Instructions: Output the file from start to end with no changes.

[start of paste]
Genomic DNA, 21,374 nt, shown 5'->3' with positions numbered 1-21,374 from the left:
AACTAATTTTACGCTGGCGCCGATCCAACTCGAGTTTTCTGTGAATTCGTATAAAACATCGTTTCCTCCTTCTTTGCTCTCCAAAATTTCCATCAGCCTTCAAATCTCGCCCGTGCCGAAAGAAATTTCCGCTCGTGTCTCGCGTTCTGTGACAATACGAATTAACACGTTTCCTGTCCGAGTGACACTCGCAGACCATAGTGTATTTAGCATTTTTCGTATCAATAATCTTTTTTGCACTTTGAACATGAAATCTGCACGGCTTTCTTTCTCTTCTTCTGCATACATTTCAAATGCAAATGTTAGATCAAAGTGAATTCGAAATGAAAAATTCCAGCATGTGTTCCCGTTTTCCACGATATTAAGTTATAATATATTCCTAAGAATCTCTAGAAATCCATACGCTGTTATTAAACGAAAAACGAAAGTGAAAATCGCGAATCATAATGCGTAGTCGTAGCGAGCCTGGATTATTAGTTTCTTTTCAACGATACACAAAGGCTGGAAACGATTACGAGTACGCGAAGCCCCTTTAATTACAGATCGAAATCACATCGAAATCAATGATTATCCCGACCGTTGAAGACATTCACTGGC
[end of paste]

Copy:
Genomic DNA, 21,374 nt, shown 5'->3' with positions numbered 1-21,374 from the left:
AACTAATTTTACGCTGGCGCCGATCCAACTCGAGTTTTCTGTGAATTCGTATAAAACATCGTTTCCTCCTTCTTTGCTCTCCAAAATTTCCATCAGCCTTCAAATCTCGCCCGTGCCGAAAGAAATTTCCGCTCGTGTCTCGCGTTCTGTGACAATACGAATTAACACGTTTCCTGTCCGAGTGACACTCGCAGACCATAGTGTATTTAGCATTTTTCGTATCAATAATCTTTTTTGCACTTTGAACATGAAATCTGCACGGCTTTCTTTCTCTTCTTCTGCATACATTTCAAATGCAAATGTTAGATCAAAGTGAATTCGAAATGAAAAATTCCAGCATGTGTTCCCGTTTTCCACGATATTAAGTTATAATATATTCCTAAGAATCTCTAGAAATCCATACGCTGTTATTAAACGAAAAACGAAAGTGAAAATCGCGAATCATAATGCGTAGTCGTAGCGAGCCTGGATTATTAGTTTCTTTTCAACGATACACAAAGGCTGGAAACGATTACGAGTACGCGAAGCCCCTTTAATTACAGATCGAAATCACATCGAAATCAATGATTATCCCGACCGTTGAAGACATTCACTGGC